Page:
It feels rather bittersweet to be writing this preview in yet another year we won’t get to experience Eurosonic live. This impossibility wouldn’t sound so dramatic if it weren’t part of a bigger breaking point in the music industry; after all, if there’s anything two years of a global pandemic have managed to unmercifully expose is that the current model isn’t serving us anymore—especially artists, whose main source of income and promotion comes precisely through touring. “Music is about togetherness and a live show is interaction between an audience and a band,” The Vices tell us. “Now that this, amongst many things, is not possible you gotta stay fresh and inventive. To survive in this industry but also to keep yourself mentally sane.”
For over 30 years, Eurosonic has been a cornerstone for the new blood entering the music industry in Europe, as well as a privileged ground for networking and exchanging ideas. The annual conference allows for the convergence of a series of discussions on the state of the multiple facets of the industry, with an extensive and diverse selection of players reflecting on where we are and where we want to go next—be it in terms of structures, events, business models, or even ideologies.
Rethinking the impact and strategy of the industry is more than imperative right now, and this subject is expected to be addressed in the opening keynote by executive vice-president of the European Commission Frans Timmermann, who will also be discussing the Green Deal and how sustainability has become much more than a buzzword for festivals worldwide. The theme for ESNS 2022, Building Back Better Together, fits like a glove in a time when we either embrace a much-needed transversal change or crumble under dépassé systems that are no longer satisfactory or even viable.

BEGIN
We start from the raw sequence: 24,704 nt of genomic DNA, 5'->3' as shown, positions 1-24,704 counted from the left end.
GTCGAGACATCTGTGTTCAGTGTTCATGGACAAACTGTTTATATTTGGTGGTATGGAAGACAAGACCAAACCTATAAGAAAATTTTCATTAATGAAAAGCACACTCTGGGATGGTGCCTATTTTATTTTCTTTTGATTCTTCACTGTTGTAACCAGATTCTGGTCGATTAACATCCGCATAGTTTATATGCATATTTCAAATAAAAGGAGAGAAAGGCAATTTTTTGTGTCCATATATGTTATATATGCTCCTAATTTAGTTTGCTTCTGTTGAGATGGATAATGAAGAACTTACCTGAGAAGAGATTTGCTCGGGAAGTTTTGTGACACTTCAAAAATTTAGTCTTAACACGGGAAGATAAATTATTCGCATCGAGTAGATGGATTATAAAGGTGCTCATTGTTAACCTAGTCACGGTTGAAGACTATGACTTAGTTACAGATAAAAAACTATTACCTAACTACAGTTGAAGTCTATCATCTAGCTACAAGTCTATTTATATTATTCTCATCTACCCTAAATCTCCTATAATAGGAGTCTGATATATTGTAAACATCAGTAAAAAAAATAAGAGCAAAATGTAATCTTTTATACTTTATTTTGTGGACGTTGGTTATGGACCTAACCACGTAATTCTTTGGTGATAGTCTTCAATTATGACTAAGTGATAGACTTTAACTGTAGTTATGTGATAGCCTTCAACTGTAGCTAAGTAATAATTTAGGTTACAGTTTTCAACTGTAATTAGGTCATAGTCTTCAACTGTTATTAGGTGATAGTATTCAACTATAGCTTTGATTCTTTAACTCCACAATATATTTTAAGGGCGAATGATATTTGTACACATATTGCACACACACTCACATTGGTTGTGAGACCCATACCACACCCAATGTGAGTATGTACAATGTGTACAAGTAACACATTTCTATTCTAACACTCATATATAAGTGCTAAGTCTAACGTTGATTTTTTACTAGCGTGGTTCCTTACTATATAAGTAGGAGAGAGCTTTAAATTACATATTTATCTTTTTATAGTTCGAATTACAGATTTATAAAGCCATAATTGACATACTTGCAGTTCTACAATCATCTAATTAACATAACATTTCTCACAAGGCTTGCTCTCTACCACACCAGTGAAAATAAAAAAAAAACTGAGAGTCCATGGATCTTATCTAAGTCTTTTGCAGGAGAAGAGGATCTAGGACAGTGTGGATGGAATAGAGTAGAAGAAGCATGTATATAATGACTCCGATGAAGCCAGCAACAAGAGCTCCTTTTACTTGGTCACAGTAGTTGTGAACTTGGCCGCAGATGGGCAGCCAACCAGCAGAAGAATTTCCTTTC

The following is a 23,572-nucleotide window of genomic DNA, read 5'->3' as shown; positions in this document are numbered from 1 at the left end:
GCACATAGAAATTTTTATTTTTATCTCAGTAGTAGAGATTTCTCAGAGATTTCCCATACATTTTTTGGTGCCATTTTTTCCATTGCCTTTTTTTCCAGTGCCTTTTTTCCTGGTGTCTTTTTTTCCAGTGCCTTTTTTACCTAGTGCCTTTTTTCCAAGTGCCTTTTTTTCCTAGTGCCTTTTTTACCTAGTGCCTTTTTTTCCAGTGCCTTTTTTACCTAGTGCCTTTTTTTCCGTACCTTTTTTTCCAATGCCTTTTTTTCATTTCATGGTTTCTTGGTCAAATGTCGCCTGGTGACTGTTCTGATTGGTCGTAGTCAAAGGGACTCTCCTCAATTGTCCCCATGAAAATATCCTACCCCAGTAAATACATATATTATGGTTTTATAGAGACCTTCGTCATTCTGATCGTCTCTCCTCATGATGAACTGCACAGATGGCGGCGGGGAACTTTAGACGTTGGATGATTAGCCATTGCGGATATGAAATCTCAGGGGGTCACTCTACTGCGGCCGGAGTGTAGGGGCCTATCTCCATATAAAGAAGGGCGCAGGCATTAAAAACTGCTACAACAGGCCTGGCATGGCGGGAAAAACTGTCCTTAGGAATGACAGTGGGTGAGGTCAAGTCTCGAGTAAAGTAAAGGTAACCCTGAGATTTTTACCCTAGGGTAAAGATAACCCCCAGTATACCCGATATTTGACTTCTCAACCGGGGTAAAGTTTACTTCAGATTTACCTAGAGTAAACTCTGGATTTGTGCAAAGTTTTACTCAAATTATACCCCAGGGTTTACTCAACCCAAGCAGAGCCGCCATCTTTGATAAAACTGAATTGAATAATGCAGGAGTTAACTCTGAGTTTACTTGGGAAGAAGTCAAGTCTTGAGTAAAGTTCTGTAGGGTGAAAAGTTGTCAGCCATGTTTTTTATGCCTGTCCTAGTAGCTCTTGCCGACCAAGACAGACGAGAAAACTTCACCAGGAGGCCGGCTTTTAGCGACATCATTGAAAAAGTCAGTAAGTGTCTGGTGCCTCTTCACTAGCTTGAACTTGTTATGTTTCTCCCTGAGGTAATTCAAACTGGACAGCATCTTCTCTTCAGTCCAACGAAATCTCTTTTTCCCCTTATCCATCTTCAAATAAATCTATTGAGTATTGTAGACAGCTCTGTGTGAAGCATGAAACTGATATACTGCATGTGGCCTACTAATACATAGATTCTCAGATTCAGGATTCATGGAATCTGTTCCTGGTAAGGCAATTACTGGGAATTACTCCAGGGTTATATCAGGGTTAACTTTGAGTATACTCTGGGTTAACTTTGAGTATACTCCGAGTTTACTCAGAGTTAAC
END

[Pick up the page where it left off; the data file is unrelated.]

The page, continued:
But Eurosonic is also (if not mainly) about the numerous showcases that each year demonstrate how rich and versatile the new sounds coming from Europe are; remember this is the festival that helped launch Black Country New Road, black midi, Dua Lipa, Arlo Parks, Fontaines D.C., Hinds, Pip Blom, Melenas, and many other acts that are now (well, maybe not now-now) gracing festival line-ups worldwide.
So even though the digital edition will have you going from stream to stream instead of actually walking several miles under the damp and freezing Dutch winter, here are a handful of acts you should check out as soon as possible at a venue near you.
Feng Suave (NL)
After a couple of years playing sister event Noorderslag, Dutch duo Feng Suave have finally graduated to the big leagues—and about time too, since they’ve been putting out amazing bits of ’70s-tainted dream pop-rock since their self-titled debut EP came out in 2018. Their latest offering was last year’s So Much For Gardening, which they should be bringing to a stage near you sometime soon if the pandemic allows.
The love project of Austrian-born London-based Anna Friedberg, this all-female quartet was catapulted to worldwide visibility when their 2020 single “Go Wild” was included in the FIFA 2020 soundtrack. Don’t think it’s all about the hype, though—the credit goes entirely to Anna’s incredible songwriting and her solid backing band, of which 2021 EP Yeah Yeah Yeah Yeah Yeah Yeah Yeah Yeah is indelible proof.
Irène Drésel (FR)
In a country that (rightfully) prides itself of its electronica, it’s sometimes discouraging to see how the genre is still largely dominated by men. Enter Irène Drésel, one of the most exciting musicians/producers of the last few years, and her exquisite approach to French Techno. Her first LP Hyper Crystal came out in 2019, and despite last year’s discouraging landscape she still managed to put out another album and compose the soundtrack for Éric Gravel’s film À Plein Temps.